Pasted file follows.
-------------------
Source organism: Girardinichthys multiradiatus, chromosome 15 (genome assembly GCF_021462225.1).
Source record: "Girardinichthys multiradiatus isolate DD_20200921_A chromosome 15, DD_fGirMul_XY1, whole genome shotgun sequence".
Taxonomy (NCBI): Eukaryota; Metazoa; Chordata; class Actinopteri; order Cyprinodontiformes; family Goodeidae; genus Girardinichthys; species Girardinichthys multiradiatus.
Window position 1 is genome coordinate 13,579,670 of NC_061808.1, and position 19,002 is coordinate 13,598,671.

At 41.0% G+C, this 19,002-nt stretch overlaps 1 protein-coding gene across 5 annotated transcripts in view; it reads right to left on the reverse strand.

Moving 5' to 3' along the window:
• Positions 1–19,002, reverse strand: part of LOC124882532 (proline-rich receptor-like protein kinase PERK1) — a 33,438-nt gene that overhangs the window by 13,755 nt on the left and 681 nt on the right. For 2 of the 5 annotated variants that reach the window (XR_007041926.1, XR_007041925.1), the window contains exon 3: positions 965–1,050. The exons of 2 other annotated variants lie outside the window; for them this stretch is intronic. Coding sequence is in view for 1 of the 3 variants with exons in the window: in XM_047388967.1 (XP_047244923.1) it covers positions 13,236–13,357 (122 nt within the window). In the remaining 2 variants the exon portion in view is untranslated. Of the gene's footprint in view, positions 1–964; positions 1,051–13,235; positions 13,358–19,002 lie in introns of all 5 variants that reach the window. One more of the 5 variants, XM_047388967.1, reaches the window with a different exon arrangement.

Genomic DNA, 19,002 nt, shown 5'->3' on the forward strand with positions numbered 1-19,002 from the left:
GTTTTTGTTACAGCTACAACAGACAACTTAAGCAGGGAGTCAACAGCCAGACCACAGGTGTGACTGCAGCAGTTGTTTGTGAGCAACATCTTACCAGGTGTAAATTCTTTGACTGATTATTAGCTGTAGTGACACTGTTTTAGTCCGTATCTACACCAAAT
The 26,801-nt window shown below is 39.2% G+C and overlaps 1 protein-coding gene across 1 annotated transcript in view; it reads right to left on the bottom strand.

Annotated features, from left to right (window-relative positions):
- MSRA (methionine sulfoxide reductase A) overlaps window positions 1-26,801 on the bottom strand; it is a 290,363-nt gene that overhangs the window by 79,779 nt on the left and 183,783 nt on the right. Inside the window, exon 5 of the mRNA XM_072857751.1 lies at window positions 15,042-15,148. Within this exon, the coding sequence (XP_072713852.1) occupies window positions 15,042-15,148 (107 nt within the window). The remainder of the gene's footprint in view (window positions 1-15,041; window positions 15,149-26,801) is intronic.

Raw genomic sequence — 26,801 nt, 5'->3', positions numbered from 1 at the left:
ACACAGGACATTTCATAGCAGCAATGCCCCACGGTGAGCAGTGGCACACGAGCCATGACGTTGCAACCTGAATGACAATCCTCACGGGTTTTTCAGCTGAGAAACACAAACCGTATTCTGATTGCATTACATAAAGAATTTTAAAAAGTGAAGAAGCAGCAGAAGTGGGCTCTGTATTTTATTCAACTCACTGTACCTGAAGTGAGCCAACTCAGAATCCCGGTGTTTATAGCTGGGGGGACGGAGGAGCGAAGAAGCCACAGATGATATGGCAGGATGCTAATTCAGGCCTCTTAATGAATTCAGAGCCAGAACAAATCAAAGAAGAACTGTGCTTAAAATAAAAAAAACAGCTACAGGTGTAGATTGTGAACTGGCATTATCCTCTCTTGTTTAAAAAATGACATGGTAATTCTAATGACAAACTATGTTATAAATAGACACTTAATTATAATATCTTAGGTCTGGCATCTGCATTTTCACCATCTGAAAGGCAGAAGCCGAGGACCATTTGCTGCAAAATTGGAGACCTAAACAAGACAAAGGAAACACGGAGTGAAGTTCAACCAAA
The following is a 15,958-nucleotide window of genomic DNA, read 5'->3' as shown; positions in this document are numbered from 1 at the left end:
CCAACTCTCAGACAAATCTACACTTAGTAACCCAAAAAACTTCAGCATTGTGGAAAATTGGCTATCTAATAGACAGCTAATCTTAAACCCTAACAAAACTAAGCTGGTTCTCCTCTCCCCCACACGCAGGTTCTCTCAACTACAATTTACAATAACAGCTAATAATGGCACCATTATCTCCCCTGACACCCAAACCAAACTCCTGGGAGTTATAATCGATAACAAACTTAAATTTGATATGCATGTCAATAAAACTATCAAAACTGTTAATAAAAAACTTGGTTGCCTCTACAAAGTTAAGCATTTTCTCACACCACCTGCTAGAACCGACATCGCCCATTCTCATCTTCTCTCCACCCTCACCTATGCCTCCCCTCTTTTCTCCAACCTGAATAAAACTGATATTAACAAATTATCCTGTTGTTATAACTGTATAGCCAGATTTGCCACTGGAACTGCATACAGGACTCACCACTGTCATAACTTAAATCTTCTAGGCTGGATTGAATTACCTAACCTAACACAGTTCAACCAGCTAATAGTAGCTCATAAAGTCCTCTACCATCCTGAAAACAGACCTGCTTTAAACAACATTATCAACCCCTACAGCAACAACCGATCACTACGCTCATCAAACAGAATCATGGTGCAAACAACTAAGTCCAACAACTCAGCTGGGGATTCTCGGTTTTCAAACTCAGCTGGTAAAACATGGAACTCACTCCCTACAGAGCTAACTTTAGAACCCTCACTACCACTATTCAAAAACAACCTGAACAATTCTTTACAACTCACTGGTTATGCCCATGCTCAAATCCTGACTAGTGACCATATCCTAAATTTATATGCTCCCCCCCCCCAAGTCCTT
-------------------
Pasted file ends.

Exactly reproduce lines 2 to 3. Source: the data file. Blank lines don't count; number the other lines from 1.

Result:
Source record: "Girardinichthys multiradiatus isolate DD_20200921_A chromosome 15, DD_fGirMul_XY1, whole genome shotgun sequence".
Taxonomy (NCBI): Eukaryota; Metazoa; Chordata; class Actinopteri; order Cyprinodontiformes; family Goodeidae; genus Girardinichthys; species Girardinichthys multiradiatus.